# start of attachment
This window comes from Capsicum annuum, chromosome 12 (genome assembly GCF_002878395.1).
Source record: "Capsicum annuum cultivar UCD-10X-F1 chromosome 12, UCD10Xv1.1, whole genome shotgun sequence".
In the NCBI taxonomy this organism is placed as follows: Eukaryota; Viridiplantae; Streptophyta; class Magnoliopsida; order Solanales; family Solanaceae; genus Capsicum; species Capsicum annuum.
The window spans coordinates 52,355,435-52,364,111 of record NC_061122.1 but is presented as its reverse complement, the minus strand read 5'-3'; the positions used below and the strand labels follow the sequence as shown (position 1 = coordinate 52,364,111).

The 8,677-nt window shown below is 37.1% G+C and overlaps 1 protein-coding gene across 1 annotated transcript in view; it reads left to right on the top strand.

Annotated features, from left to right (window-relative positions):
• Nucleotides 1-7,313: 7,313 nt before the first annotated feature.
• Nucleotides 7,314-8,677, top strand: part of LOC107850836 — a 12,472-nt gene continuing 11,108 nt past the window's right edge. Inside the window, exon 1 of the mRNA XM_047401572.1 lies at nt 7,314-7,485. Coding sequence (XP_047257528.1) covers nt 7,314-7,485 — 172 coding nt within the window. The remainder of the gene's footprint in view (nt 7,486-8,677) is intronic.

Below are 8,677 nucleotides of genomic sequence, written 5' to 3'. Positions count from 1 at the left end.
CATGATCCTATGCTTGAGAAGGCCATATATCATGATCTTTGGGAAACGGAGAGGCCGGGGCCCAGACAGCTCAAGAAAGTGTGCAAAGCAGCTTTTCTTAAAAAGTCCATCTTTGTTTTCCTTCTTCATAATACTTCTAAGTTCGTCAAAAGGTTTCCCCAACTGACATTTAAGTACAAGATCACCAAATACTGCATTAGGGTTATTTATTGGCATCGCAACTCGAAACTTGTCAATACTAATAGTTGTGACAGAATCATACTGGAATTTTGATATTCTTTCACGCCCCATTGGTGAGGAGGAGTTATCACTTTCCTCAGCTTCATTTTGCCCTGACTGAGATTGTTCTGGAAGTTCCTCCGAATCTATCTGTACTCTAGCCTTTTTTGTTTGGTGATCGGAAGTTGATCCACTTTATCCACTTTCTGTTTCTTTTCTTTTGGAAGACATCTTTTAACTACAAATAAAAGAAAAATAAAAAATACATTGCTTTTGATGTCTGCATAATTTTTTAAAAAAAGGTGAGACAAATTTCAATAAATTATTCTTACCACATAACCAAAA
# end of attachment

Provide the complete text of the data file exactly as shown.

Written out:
This window comes from Capsicum annuum, chromosome 12 (genome assembly GCF_002878395.1).
Source record: "Capsicum annuum cultivar UCD-10X-F1 chromosome 12, UCD10Xv1.1, whole genome shotgun sequence".
In the NCBI taxonomy this organism is placed as follows: Eukaryota; Viridiplantae; Streptophyta; class Magnoliopsida; order Solanales; family Solanaceae; genus Capsicum; species Capsicum annuum.
The window spans coordinates 52,355,435-52,364,111 of record NC_061122.1 but is presented as its reverse complement, the minus strand read 5'-3'; the positions used below and the strand labels follow the sequence as shown (position 1 = coordinate 52,364,111).

The 8,677-nt window shown below is 37.1% G+C and overlaps 1 protein-coding gene across 1 annotated transcript in view; it reads left to right on the top strand.

Annotated features, from left to right (window-relative positions):
• Nucleotides 1-7,313: 7,313 nt before the first annotated feature.
• Nucleotides 7,314-8,677, top strand: part of LOC107850836 — a 12,472-nt gene continuing 11,108 nt past the window's right edge. Inside the window, exon 1 of the mRNA XM_047401572.1 lies at nt 7,314-7,485. Coding sequence (XP_047257528.1) covers nt 7,314-7,485 — 172 coding nt within the window. The remainder of the gene's footprint in view (nt 7,486-8,677) is intronic.

Below are 8,677 nucleotides of genomic sequence, written 5' to 3'. Positions count from 1 at the left end.
CATGATCCTATGCTTGAGAAGGCCATATATCATGATCTTTGGGAAACGGAGAGGCCGGGGCCCAGACAGCTCAAGAAAGTGTGCAAAGCAGCTTTTCTTAAAAAGTCCATCTTTGTTTTCCTTCTTCATAATACTTCTAAGTTCGTCAAAAGGTTTCCCCAACTGACATTTAAGTACAAGATCACCAAATACTGCATTAGGGTTATTTATTGGCATCGCAACTCGAAACTTGTCAATACTAATAGTTGTGACAGAATCATACTGGAATTTTGATATTCTTTCACGCCCCATTGGTGAGGAGGAGTTATCACTTTCCTCAGCTTCATTTTGCCCTGACTGAGATTGTTCTGGAAGTTCCTCCGAATCTATCTGTACTCTAGCCTTTTTTGTTTGGTGATCGGAAGTTGATCCACTTTATCCACTTTCTGTTTCTTTTCTTTTGGAAGACATCTTTTAACTACAAATAAAAGAAAAATAAAAAATACATTGCTTTTGATGTCTGCATAATTTTTTAAAAAAAGGTGAGACAAATTTCAATAAATTATTCTTACCACATAACCAAAA